In this change, I came to hate the essence of the software I had been producing, even when I was making a lot of money doing it. I saw this because there were two parts to what I was doing. I was building tools that had FIV (the virus which causes featureitis) and the other half of my time was spent fixing the screw-ups of other vendors (this is where I got to see how much the client suffers).

At this time, I began to become fascinated by community building – I fell in love with the idea that people could connect with each-other, online, on a meaningfull level. I saw that we weren’t stuck in the old software world forever, we could make software that meant something to the people who used it. I got to do some cool work on internal communities with some big organizations, but I saw that I couldn’t make much of a business of it at the time, the dot-com boom was still rolling along, albeit on it’s last legs.

It was then that I noticed on key fact: The client hates the software – and (s)he may start to hate you.
Software, web apps, utilities, databases, they all cause headaches. I wish I could bet on this at the casino, because there is almost no argument here. So little software is actually well made that organizations have been forced to funnel money into IT and the only cost-effective training is teaching the employee how to run damage control when needed. This is true for all software, open-source included.

It is still true however, that: If you don’t know a thing about the software, you’re going to look like an idiot.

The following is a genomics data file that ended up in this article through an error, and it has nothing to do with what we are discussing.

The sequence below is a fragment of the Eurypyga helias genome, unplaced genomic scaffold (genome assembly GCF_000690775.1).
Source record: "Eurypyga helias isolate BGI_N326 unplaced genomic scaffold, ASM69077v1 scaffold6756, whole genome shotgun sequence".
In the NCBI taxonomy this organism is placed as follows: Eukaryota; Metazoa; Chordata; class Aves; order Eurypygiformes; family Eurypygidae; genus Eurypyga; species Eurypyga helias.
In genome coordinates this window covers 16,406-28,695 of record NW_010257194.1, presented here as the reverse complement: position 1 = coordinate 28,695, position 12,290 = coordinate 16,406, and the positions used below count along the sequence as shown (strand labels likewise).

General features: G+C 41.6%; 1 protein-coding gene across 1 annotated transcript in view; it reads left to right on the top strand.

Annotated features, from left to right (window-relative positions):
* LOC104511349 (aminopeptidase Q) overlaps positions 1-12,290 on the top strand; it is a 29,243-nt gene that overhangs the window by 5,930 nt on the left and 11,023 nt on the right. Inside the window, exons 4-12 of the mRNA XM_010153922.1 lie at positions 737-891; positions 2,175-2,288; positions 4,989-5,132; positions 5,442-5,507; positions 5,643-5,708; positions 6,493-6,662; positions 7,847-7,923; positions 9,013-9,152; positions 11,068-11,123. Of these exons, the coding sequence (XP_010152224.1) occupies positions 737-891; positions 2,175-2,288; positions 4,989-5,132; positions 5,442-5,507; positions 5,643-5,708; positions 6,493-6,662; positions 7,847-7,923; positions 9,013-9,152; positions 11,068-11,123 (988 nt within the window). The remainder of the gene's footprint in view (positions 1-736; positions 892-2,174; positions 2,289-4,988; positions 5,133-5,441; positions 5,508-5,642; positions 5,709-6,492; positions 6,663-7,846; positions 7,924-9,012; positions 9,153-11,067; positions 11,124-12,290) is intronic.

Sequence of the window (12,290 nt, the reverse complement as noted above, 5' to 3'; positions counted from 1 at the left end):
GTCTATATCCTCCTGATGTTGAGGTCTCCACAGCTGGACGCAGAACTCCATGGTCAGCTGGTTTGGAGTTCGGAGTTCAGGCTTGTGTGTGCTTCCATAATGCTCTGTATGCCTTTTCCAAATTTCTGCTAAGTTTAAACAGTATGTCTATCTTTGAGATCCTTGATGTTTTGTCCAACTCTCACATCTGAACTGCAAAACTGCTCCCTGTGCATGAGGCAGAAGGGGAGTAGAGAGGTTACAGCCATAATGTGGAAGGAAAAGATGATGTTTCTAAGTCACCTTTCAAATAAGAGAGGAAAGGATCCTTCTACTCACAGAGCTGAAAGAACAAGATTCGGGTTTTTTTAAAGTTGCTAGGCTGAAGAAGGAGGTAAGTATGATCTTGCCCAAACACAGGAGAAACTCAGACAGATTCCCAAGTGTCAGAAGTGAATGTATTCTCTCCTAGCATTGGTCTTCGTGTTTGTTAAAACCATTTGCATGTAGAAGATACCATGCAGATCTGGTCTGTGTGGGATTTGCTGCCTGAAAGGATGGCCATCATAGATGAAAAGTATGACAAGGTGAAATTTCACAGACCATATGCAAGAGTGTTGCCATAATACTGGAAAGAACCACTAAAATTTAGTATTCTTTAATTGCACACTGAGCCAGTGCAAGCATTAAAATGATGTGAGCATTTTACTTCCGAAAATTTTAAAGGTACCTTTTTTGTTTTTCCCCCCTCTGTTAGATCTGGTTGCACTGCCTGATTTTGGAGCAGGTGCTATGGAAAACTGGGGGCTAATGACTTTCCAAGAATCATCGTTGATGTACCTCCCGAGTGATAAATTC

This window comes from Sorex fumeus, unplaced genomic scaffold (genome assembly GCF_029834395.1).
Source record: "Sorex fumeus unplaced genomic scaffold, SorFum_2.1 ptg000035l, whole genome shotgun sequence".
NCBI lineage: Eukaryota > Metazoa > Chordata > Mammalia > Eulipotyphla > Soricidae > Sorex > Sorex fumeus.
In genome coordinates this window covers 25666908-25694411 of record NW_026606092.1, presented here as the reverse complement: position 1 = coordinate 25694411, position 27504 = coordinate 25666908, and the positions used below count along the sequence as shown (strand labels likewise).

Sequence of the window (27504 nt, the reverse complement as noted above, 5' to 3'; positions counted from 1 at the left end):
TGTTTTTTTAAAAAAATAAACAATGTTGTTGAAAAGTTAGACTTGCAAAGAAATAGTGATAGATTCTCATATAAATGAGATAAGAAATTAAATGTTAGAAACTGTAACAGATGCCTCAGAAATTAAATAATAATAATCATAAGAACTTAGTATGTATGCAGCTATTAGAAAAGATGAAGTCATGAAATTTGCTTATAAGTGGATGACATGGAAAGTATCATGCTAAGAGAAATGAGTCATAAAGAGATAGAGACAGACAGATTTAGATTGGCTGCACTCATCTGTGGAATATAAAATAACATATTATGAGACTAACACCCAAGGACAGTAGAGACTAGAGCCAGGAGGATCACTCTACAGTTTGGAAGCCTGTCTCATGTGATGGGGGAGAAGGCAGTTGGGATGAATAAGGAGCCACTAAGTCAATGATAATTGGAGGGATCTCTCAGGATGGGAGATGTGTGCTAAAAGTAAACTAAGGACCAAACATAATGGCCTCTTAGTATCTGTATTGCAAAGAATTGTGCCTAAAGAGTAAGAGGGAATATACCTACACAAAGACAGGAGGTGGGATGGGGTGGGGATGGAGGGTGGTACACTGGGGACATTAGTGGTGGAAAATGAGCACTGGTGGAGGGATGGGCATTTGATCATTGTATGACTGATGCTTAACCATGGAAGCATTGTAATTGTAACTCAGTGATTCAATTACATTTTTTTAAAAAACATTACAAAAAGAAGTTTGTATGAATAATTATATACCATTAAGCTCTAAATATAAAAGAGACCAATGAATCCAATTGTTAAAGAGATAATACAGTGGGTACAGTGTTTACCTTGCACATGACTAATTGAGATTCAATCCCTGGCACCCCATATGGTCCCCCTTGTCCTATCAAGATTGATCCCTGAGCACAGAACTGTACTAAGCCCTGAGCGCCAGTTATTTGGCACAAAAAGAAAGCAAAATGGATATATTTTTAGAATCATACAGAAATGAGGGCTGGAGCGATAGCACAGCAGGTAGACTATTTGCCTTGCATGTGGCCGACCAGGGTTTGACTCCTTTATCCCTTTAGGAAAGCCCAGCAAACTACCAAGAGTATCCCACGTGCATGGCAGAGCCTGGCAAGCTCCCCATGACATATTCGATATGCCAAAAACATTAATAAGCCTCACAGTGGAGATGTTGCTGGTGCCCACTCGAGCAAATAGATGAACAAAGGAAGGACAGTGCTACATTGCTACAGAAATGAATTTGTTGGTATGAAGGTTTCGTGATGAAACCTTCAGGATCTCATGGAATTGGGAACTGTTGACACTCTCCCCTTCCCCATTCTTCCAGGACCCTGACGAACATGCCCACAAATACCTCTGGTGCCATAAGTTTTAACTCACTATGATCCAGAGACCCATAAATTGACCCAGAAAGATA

If you are building a business on this software, it doesn’t matter who you are, you have to understand the software. Even considering the last point in this post (coming up), the tool does matter enough that it can break your relationship with the client.

There is a different way: Be passionate about your build, and connect that to the client.
The fact is, most developers are incredibly passionate about what they are building. The software that a programmer develops is most likely a major source of pride in his/her life. It is somewhere between the coders, the sale department, the management, and the client that the love gets lost. The connection between the programmer and the client needs to be made again – let them smile at each-other, and let your developer tell the client a few secrets here or there, or fill a feature request in record time, just for them. This is the only way you can foster a real long-term integrity. The easiest way to start is to have your developers blog on their own section of your company site.

No matter how good you think you are: Your software doesn’t matter
In the end, what matters most is how well your client can actually use the software. There is no other result (including your bottom line) that will sustain you over the long term. By being in the trenches with them and pushing the adoption curve, you will get impromptu phone calls from your client in a few months, just to tell you how well everything has been working, and just to say thanks.

Want to work in Social Business?

We are hiring for a handful of positions right now. These are very cool opportunities for someone who gets Social Business and feels ready to apply it. You will be working directly with customers and I promise you will learn on the fly.